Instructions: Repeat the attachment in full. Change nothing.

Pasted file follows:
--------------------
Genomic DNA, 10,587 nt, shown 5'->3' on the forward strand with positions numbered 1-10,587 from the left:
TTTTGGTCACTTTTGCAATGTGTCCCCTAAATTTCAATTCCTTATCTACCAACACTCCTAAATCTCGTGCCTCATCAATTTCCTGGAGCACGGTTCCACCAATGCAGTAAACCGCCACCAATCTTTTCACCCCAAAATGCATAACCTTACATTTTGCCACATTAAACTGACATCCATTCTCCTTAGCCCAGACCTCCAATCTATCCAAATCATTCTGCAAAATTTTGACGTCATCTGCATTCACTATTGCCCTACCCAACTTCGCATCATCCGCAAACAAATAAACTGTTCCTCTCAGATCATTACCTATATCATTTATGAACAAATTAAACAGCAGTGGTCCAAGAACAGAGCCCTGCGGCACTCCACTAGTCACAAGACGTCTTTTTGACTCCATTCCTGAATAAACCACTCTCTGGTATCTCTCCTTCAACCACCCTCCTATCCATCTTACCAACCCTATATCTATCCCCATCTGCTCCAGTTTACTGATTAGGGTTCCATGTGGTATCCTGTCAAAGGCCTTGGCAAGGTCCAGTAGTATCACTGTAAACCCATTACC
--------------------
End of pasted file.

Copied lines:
Genomic DNA, 10,587 nt, shown 5'->3' on the forward strand with positions numbered 1-10,587 from the left:
TTTTGGTCACTTTTGCAATGTGTCCCCTAAATTTCAATTCCTTATCTACCAACACTCCTAAATCTCGTGCCTCATCAATTTCCTGGAGCACGGTTCCACCAATGCAGTAAACCGCCACCAATCTTTTCACCCCAAAATGCATAACCTTACATTTTGCCACATTAAACTGACATCCATTCTCCTTAGCCCAGACCTCCAATCTATCCAAATCATTCTGCAAAATTTTGACGTCATCTGCATTCACTATTGCCCTACCCAACTTCGCATCATCCGCAAACAAATAAACTGTTCCTCTCAGATCATTACCTATATCATTTATGAACAAATTAAACAGCAGTGGTCCAAGAACAGAGCCCTGCGGCACTCCACTAGTCACAAGACGTCTTTTTGACTCCATTCCTGAATAAACCACTCTCTGGTATCTCTCCTTCAACCACCCTCCTATCCATCTTACCAACCCTATATCTATCCCCATCTGCTCCAGTTTACTGATTAGGGTTCCATGTGGTATCCTGTCAAAGGCCTTGGCAAGGTCCAGTAGTATCACTGTAAACCCATTACC